Some believe this phrase may have originated in the trenches of the World Wars. The common dream of returning home to purchase a plot of land, become a farmer, and live a simple life was often cut short in battle. The phrase may have been an ironic reference to the end of that dream.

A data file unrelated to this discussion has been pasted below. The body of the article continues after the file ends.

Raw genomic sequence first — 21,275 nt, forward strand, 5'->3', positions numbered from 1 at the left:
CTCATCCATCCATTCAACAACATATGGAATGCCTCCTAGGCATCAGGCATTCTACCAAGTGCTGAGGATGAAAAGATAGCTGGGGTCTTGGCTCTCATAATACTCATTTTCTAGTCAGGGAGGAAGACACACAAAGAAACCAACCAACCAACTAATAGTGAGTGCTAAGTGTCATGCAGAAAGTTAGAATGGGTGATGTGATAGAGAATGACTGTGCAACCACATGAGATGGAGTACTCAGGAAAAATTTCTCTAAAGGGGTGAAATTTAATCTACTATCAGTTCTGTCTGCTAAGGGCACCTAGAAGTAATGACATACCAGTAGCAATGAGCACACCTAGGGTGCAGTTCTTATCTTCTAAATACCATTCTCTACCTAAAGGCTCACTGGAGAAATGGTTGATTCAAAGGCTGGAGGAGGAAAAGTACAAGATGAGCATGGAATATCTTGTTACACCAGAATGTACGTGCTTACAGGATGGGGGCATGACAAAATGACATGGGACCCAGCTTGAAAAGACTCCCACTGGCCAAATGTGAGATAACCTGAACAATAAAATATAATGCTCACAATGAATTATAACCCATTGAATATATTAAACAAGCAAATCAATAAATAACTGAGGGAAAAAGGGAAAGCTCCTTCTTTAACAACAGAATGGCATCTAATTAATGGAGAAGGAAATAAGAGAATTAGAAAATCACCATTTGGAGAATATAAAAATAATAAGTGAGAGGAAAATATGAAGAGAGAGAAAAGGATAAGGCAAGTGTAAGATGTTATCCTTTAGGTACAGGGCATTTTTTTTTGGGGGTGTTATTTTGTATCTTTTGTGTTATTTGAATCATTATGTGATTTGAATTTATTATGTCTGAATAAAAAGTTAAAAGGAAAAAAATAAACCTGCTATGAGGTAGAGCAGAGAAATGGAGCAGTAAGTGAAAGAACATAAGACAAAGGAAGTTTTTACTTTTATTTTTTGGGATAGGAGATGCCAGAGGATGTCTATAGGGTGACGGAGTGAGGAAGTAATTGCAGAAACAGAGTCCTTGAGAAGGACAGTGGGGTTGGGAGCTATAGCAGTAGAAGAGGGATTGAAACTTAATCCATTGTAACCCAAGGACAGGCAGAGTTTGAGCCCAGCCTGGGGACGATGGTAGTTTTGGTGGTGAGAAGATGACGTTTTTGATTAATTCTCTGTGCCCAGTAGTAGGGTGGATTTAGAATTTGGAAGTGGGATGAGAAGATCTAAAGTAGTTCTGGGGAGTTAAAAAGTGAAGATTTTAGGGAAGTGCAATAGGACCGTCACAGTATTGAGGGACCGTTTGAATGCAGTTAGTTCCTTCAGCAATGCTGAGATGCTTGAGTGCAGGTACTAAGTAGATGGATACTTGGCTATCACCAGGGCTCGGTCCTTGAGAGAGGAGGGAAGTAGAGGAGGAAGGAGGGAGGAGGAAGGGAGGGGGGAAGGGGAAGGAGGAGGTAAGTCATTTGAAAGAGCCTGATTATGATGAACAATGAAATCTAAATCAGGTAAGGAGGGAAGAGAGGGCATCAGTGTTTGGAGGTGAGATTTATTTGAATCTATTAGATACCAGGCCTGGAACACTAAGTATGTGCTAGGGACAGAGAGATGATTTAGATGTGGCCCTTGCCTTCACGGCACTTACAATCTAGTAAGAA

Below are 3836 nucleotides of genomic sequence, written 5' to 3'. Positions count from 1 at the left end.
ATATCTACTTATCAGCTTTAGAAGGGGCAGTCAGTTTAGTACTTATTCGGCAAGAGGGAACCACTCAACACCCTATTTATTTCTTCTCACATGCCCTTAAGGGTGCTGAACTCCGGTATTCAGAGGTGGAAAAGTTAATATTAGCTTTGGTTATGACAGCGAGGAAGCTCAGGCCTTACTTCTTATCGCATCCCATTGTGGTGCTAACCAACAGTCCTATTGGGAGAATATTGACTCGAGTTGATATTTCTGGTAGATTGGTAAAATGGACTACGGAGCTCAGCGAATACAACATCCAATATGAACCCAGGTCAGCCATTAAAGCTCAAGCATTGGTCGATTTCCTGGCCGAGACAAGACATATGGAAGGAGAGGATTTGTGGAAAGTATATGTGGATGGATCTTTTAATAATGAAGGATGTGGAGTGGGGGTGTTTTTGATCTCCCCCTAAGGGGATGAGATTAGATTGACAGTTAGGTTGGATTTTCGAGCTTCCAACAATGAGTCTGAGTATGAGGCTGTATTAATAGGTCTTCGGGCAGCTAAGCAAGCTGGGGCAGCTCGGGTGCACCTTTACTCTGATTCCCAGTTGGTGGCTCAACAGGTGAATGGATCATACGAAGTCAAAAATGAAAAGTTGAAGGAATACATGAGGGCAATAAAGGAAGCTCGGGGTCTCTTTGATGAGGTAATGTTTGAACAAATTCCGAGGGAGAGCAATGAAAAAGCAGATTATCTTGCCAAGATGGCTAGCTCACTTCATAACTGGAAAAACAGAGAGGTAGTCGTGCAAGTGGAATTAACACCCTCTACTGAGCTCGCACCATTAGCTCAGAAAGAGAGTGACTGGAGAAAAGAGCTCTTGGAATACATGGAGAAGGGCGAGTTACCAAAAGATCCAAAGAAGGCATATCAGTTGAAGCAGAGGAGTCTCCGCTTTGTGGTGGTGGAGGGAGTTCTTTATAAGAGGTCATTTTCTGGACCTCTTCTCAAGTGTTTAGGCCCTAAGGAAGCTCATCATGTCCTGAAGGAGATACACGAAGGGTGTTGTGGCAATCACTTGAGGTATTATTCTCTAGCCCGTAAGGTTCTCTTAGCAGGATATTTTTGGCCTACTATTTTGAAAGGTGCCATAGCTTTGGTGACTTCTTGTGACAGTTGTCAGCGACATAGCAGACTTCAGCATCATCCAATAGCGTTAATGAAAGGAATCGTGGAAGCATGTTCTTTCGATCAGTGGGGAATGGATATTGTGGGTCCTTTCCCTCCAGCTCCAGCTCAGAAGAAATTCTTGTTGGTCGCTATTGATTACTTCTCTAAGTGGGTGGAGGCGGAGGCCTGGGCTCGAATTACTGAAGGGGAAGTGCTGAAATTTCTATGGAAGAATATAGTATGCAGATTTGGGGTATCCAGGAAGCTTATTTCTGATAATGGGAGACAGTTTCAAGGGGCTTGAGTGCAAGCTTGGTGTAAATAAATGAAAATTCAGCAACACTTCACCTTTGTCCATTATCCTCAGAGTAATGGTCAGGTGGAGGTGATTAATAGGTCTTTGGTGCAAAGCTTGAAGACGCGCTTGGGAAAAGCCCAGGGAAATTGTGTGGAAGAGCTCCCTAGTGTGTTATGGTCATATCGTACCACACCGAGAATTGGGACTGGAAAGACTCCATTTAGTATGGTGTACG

To "buy the farm", is to die, usually in combat. Used since WWII, the term is commonly taken to refer to the death benefit provided a soldier's family. Another interpretation is that it is a term meaning retirement, in this case permanently. Yet a third is that soldiers buy land with blood and fire, and dying meant you bought your share.

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